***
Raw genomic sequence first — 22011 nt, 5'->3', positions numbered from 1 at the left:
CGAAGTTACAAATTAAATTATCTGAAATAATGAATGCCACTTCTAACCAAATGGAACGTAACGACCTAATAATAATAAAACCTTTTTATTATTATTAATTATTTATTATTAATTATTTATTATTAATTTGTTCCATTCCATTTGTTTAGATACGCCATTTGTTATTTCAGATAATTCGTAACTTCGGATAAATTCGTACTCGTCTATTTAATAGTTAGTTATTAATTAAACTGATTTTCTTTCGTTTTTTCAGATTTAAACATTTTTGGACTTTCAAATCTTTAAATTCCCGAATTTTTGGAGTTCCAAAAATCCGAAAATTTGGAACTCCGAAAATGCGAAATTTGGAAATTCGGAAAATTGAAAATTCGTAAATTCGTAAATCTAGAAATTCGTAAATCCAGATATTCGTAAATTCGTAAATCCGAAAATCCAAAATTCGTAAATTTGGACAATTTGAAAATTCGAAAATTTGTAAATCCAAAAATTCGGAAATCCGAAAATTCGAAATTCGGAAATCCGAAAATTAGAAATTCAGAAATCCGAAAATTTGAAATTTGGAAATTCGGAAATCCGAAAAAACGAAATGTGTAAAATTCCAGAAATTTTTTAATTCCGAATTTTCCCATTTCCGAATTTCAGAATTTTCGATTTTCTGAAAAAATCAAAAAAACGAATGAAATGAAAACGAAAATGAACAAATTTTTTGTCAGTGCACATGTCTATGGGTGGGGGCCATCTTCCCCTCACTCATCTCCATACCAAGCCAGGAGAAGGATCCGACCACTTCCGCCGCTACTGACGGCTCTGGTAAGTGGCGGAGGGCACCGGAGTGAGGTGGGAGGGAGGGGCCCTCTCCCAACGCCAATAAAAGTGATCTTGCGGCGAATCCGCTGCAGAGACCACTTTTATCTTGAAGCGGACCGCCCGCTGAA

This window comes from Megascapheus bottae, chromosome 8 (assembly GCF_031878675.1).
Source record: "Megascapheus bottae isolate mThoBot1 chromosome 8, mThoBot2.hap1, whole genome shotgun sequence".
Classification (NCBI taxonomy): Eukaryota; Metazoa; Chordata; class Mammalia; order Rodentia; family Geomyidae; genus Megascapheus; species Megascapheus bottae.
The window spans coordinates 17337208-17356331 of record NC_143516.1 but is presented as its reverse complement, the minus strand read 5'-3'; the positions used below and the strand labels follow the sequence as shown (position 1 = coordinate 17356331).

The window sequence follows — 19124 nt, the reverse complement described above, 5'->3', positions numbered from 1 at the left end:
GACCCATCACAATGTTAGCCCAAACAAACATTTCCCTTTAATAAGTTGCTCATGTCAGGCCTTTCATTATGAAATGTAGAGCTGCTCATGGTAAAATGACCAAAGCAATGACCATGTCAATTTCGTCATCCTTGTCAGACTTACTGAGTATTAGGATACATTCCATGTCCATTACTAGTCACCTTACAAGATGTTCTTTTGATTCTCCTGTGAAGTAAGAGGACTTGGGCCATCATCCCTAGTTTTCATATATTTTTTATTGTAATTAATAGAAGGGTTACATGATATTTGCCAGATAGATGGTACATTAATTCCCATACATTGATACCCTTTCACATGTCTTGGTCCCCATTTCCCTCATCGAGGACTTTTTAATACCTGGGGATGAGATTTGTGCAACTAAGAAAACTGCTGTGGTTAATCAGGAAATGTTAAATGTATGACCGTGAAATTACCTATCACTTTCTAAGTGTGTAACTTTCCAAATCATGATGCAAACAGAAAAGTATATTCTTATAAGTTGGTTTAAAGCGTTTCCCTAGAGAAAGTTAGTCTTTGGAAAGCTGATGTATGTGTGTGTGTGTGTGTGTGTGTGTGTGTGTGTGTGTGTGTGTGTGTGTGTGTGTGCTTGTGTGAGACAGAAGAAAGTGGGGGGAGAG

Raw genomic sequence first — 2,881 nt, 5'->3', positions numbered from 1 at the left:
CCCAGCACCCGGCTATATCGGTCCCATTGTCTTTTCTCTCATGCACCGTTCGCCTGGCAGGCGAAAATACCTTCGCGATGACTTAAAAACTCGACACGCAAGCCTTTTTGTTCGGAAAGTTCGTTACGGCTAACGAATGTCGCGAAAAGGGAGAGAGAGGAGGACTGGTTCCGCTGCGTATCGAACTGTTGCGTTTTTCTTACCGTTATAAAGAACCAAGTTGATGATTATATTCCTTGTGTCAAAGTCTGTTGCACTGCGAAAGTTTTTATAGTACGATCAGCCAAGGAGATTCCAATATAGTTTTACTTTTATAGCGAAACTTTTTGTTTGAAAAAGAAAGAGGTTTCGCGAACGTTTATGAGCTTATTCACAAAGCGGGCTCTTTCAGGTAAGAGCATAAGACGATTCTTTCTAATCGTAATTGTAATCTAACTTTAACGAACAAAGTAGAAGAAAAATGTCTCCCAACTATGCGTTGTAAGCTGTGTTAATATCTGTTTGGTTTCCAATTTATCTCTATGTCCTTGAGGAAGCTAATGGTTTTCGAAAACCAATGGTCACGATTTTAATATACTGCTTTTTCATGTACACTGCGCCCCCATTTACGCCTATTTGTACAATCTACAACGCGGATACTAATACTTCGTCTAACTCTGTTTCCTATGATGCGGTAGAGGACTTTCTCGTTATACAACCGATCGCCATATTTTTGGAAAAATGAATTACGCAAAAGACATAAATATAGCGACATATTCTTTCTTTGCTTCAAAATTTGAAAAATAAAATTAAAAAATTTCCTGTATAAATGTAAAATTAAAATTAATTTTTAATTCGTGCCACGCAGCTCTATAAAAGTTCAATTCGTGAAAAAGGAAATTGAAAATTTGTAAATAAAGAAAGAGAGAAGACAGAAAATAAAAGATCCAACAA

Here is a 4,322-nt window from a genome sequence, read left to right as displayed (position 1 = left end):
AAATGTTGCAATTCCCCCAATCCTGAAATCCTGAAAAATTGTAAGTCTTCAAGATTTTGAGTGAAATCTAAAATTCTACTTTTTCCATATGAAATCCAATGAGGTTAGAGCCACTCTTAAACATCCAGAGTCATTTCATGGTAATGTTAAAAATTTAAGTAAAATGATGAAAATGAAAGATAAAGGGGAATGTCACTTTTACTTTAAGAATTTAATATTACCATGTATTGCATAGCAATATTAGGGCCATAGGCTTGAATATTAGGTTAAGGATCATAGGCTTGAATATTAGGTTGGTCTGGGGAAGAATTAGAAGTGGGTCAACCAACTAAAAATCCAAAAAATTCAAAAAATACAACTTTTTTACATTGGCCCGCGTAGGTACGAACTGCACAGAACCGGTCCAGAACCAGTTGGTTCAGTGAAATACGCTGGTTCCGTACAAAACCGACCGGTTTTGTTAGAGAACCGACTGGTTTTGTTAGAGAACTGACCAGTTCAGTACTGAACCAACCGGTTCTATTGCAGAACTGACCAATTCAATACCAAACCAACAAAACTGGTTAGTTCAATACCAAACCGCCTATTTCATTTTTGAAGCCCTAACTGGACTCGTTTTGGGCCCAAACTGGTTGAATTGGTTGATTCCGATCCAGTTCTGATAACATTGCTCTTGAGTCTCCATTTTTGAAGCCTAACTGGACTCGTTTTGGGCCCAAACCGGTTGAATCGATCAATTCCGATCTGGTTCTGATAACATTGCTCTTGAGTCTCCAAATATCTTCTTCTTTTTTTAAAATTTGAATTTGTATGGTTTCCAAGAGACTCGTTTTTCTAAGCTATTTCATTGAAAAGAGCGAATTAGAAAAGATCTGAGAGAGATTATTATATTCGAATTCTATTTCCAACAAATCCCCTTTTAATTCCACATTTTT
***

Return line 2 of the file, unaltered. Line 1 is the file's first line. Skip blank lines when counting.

CGAAGTTACAAATTAAATTATCTGAAATAATGAATGCCACTTCTAACCAAATGGAACGTAACGACCTAATAATAATAAAACCTTTTTATTATTATTAATTATTTATTATTAATTATTTATTATTAATTTGTTCCATTCCATTTGTTTAGATACGCCATTTGTTATTTCAGATAATTCGTAACTTCGGATAAATTCGTACTCGTCTATTTAATAGTTAGTTATTAATTAAACTGATTTTCTTTCGTTTTTTCAGATTTAAACATTTTTGGACTTTCAAATCTTTAAATTCCCGAATTTTTGGAGTTCCAAAAATCCGAAAATTTGGAACTCCGAAAATGCGAAATTTGGAAATTCGGAAAATTGAAAATTCGTAAATTCGTAAATCTAGAAATTCGTAAATCCAGATATTCGTAAATTCGTAAATCCGAAAATCCAAAATTCGTAAATTTGGACAATTTGAAAATTCGAAAATTTGTAAATCCAAAAATTCGGAAATCCGAAAATTCGAAATTCGGAAATCCGAAAATTAGAAATTCAGAAATCCGAAAATTTGAAATTTGGAAATTCGGAAATCCGAAAAAACGAAATGTGTAAAATTCCAGAAATTTTTTAATTCCGAATTTTCCCATTTCCGAATTTCAGAATTTTCGATTTTCTGAAAAAATCAAAAAAACGAATGAAATGAAAACGAAAATGAACAAATTTTTTGTCAGTGCACATGTCTATGGGTGGGGGCCATCTTCCCCTCACTCATCTCCATACCAAGCCAGGAGAAGGATCCGACCACTTCCGCCGCTACTGACGGCTCTGGTAAGTGGCGGAGGGCACCGGAGTGAGGTGGGAGGGAGGGGCCCTCTCCCAACGCCAATAAAAGTGATCTTGCGGCGAATCCGCTGCAGAGACCACTTTTATCTTGAAGCGGACCGCCCGCTGAA